When I was a little kid, there was this hamburger joint in Clayton, MO that served calfburgers with a cheddar cheese spread and steak fries. My dad used to take me there back in the day, and it was the kind of burger joint experience that Norman Rockwell could have spent some time turning into a painting.
But over the past couple of years, the management team at that burger joint began taking advantage of its brand equity and made no hesitation when it came to engaging in questionable business practices that likely alienated the consumer base. First, they segregated each item into individual pieces while simultaneously raising the price of each—for instance, what once was a cheeseburger and fries for $7.99 turned into a $5.99 hamburger, plus $0.99 for cheese, plus $2.25 for fries. The price of drinks went up from $0.99 to $1.99, and they began charging $0.25 for a refill. The last time I went there with my dad, they had begun charging $0.25 for water.
People don’t like being treated like sheep to be fleeced. When you reach a point where your restaurant starts charging folks for refills and water, you will tick people off and lose long-term customers. When my dad told me that the place had shut down for good, I wasn’t surprised. In fact, I wasn’t even as sad as I thought I’d be. If you engage in terrible business practices that nickel and dime people, how can I get upset when a bad strategy leads to bad results?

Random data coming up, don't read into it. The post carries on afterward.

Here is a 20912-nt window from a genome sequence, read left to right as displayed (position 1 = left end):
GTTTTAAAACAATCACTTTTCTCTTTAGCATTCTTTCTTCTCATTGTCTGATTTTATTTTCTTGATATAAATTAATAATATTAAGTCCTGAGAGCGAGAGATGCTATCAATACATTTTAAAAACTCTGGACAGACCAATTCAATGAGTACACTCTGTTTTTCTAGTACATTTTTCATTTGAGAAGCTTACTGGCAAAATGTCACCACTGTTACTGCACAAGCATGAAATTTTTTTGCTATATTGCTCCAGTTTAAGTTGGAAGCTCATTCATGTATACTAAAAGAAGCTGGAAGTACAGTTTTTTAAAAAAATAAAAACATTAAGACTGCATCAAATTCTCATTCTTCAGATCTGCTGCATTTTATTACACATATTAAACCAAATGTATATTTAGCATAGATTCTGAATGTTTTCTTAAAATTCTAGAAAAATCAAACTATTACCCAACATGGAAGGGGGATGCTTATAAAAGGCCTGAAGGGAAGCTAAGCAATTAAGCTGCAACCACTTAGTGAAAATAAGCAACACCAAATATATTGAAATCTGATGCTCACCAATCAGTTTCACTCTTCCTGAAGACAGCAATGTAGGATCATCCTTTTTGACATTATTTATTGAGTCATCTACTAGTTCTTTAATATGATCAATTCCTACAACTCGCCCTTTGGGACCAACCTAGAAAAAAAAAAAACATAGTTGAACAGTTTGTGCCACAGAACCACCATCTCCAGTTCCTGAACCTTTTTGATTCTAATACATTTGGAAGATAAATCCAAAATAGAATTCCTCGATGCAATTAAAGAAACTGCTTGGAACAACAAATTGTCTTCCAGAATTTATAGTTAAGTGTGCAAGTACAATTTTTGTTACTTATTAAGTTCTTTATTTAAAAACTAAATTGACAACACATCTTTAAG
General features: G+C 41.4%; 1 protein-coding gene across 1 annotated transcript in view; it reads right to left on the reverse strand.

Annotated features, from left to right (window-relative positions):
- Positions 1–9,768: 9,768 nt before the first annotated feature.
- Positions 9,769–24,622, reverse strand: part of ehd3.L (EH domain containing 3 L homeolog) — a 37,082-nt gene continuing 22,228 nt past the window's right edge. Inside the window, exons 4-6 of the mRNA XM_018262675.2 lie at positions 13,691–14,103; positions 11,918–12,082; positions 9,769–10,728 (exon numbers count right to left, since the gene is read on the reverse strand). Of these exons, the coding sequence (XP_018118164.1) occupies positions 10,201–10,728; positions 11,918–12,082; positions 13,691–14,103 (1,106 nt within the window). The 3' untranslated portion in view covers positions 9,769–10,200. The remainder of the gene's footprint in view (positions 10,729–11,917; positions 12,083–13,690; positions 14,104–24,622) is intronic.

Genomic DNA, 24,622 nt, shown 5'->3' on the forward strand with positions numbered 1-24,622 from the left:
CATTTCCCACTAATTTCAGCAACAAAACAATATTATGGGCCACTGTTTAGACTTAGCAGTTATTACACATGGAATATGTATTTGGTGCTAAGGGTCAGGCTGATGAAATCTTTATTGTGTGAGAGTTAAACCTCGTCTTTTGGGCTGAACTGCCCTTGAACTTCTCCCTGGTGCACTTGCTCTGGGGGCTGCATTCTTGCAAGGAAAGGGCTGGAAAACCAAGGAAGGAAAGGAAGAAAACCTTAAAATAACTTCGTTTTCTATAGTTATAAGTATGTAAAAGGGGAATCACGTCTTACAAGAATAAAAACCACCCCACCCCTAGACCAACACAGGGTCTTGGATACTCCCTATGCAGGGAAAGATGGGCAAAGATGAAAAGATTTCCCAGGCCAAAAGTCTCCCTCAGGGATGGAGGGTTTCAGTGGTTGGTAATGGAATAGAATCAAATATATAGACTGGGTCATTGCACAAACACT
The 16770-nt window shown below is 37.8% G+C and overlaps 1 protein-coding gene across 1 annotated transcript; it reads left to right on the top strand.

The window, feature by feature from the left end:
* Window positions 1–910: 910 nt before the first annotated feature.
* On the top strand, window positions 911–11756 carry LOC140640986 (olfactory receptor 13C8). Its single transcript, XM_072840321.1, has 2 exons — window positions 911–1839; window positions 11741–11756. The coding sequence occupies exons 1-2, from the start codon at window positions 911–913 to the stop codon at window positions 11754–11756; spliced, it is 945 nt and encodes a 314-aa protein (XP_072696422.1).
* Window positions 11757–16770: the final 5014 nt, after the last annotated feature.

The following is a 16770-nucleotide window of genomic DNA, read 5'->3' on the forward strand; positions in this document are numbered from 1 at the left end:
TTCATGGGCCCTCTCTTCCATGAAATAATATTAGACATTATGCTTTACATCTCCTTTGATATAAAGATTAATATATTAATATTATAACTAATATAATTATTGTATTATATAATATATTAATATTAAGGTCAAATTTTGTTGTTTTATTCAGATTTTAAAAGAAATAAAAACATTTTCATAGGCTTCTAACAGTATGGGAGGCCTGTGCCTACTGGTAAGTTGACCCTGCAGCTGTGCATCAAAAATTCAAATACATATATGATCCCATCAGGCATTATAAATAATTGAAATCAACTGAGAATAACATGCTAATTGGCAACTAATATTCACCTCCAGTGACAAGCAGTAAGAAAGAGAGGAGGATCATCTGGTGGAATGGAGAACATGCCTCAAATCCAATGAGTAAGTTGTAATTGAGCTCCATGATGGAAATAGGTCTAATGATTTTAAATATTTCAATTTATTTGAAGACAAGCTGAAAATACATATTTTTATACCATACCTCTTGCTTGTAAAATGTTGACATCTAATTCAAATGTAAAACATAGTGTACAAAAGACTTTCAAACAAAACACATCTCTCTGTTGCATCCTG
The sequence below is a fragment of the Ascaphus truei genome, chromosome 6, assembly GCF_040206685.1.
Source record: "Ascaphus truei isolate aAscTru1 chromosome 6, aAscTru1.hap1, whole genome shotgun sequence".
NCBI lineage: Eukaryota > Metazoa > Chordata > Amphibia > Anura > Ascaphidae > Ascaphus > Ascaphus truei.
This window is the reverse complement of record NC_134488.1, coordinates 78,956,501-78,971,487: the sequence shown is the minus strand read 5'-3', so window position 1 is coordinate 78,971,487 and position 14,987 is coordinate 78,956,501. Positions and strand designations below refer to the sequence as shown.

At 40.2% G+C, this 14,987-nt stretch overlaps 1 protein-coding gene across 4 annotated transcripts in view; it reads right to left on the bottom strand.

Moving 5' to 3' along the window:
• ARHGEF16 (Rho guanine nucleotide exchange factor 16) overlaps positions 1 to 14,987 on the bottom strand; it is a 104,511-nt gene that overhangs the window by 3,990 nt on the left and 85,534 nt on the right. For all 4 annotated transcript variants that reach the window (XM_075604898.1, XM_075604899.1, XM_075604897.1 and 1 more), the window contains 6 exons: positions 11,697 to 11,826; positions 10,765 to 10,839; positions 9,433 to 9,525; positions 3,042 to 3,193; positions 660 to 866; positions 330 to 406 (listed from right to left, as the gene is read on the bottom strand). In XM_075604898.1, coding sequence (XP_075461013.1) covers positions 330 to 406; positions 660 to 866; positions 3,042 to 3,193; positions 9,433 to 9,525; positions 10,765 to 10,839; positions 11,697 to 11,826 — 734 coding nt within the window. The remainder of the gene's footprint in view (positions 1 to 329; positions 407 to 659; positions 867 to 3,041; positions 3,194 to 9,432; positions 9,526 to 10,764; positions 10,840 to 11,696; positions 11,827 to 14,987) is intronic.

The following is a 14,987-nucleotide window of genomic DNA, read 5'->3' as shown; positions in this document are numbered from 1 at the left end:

I mention this anecdote for one reason: There is a reason why you should pay special attention to PepsiCo, Nestle, Johnson & Johnson, Procter & Gamble, and Berkshire Hathaway when you think about building a portfolio.
Each of those companies have dozens of brands generating $1 billion or more that are broken up into different divisions with different management teams. If the guy running Listerine at Johnson & Johnson makes a strategic error that costs Listerine market share, the Tylenol brand remains unaffected because it has a different management team making different strategic decisions.
The person calling the shots for the Quaker Oats division at Pepsi is not the same person making strategic decisions about Lay’s potato chips.
The strategy for Gillette razors at Procter & Gamble is not related to the strategy for Tide laundry detergent.
If you are the kind of person that is looking to buy stocks today that you can pass on to your kids in 2035, these are the kinds of companies you should be looking at because they have dozens of profit sources that are unrelated to each other and allow the company to keep increasing profits even if one of the divisions falters. The five companies I mentioned above are special because they are a collection of diverse businesses run by different teams that have a habit of generating lots of profits. If you want to hold the shares of the same companies for long, long periods of time, these are the kinds of companies that should be at the top of your research list.